Despite the controversial business dealings, some of Deciem's followers are pleased with Truaxe's radical, raw transparency, applauding him for being "honest" and "real." And as for those who aren't? Truaxe made his stance on that very clear in a video posted a few days ago. "From now on, we're going to be deleting any negative comments, unless it's constructive and useful criticism," he told the camera. "Despite my respect for you, you continue to be disrespectful on this account, so let me just remind you kindly that I've never deleted a post before because I wanted to be respectful to you but now I'm going to start changing things because I founded Deciem, so our social account is actually my property."
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Even if you do support a CEO who is outspoken to a fault, it's natural that there be some backlash to what some are seeing as erratic behavior, but Truaxe has taken it one step further: He's since proceeded to respond to skeptical fans in kind. In a now-deleted interaction (screenshotted by Affinity), one user, @supermormongirl, commented on a post to ask, "Brandon, are you okay??" Truaxe replied, "@supermormongirl Yes but you don’t seem so well. Please use Modulating Glucosides when it’s out. Goodbye."
The conversation sparked alarm that he was implying that the commenter use an upcoming skin-bleaching product to lighten her dark complexion. After hundreds of comments imploring Truaxe to apologize and explain himself, he responded in the caption of a photo that shows him outstretching his hand toward the horns of an antelope. "Please don't worry. I'm peaceful and will do all that needs to be done to make DECIEM stronger. Side note: NIOD's upcoming Modulating Glucosides calms things down and does not 'bleach' the skin. I'm sorry that I may have caused confusion about its function."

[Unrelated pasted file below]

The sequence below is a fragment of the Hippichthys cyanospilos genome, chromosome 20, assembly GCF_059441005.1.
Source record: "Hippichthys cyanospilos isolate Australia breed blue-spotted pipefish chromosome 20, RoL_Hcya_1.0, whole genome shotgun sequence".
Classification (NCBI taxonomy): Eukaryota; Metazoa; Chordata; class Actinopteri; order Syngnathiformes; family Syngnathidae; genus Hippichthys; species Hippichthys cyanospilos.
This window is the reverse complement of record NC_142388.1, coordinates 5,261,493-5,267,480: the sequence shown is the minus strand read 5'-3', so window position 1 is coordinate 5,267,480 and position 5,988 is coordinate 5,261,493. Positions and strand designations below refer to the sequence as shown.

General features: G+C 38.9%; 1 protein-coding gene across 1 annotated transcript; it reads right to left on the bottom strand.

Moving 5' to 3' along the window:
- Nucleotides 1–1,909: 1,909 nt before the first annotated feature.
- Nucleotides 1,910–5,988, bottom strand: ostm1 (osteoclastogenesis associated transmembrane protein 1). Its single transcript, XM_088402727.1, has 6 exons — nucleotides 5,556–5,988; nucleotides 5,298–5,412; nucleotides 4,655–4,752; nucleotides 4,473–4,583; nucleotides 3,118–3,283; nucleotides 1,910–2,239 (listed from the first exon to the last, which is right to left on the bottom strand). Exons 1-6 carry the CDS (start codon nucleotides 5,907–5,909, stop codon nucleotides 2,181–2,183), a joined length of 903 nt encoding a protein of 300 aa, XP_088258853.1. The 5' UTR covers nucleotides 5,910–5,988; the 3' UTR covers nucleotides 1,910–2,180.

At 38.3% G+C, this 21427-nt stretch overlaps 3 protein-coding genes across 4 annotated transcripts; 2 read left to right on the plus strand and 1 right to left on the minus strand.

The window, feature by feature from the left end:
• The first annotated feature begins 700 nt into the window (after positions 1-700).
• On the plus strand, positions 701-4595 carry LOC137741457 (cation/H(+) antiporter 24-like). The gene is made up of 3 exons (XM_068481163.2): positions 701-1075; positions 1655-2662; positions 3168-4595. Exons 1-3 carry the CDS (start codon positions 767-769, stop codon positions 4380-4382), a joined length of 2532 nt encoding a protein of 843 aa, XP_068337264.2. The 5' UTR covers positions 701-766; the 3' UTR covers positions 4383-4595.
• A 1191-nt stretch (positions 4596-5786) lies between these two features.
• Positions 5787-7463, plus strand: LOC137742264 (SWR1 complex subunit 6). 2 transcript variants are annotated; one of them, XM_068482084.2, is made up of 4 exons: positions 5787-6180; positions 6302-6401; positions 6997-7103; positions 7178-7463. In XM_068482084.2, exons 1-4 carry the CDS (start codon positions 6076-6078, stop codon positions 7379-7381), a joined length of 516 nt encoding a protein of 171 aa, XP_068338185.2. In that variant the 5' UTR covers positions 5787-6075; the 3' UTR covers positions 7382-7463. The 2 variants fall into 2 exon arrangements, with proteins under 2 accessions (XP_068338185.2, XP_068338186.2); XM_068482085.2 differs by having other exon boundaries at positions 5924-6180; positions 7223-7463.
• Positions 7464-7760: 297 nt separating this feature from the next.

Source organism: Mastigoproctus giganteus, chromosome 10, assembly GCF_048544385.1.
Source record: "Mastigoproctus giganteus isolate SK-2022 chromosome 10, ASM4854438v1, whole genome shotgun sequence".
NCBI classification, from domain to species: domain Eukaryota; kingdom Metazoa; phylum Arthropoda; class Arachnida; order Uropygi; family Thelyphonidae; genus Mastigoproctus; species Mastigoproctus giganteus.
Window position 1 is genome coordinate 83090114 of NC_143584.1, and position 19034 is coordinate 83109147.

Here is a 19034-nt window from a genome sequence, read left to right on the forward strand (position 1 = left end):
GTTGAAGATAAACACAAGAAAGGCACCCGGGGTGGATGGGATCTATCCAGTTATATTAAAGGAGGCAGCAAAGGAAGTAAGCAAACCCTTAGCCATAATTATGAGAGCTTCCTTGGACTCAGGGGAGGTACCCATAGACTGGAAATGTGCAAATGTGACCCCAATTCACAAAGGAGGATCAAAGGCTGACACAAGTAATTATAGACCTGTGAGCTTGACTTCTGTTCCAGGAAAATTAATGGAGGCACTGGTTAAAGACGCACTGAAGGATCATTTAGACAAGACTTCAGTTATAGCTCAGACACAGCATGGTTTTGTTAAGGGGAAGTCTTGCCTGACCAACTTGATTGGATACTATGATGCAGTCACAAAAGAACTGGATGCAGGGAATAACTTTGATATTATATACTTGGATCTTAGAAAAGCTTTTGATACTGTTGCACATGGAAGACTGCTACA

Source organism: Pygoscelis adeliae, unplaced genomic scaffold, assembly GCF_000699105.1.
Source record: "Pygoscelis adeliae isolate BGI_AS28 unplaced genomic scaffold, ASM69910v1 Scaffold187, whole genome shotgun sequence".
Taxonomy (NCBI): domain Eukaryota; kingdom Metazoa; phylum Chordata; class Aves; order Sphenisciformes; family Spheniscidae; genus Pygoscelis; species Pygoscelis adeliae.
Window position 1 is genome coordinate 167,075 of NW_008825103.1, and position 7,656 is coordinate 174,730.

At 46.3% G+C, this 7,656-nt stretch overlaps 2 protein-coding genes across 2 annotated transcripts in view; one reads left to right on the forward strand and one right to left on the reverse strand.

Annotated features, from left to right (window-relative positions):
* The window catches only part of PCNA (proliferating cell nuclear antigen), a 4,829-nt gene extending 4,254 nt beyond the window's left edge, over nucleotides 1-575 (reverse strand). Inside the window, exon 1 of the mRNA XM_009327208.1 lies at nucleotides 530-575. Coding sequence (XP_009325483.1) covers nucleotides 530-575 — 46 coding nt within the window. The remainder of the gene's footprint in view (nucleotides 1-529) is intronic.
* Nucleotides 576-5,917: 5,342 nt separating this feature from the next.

But confusion is far from the only thing Truaxe is causing: The drama has incited serious concern not only from the people who spend money on products he helped to develop, but from people who know him personally. That includes Dr. Esho, who commented from his authorized Instagram account to say that while he "has a right to be mad" in the wake of his brand's cancelation, from a "[doctor's] perspective," the person we're seeing on Instagram is "different" from the one he knows. "I'm not going to put labels but something is not right." Truaxe told The Cut via Deciem's PR spokesperson, Dakota Kate Isaacs, "I’m in a happy place and am ignoring anyone who is unhappy about it. Loving people will see me and Deciem for who we are."
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Fans can only speculate what might be going on behind-the-scenes with Truaxe, and at Deciem HQ, but it certainly is making some who have used The Ordinary's products second-guess what has been seen as a breath of fresh air in the beauty industry. In Reddit's beauty communities, which are at least partly to thank for the company's success in the first place, the conversation has turned to the reality of a post-Deciem world. SkincareAddiction savants are already culling lists of alternatives to the company's best-loved products.
Because, at the end of the day, Truaxe is a person running a business with millions of eyes on it and an investment from Estée Lauder — no matter how many times he declares that he is no longer the company's CEO but rather simply a "worker," as his LinkedIn profile now reads. Transparency is a refreshing thing, but at some point, you have to draw a line. Possibly before you post a blurry picture of a dead sheep to Instagram.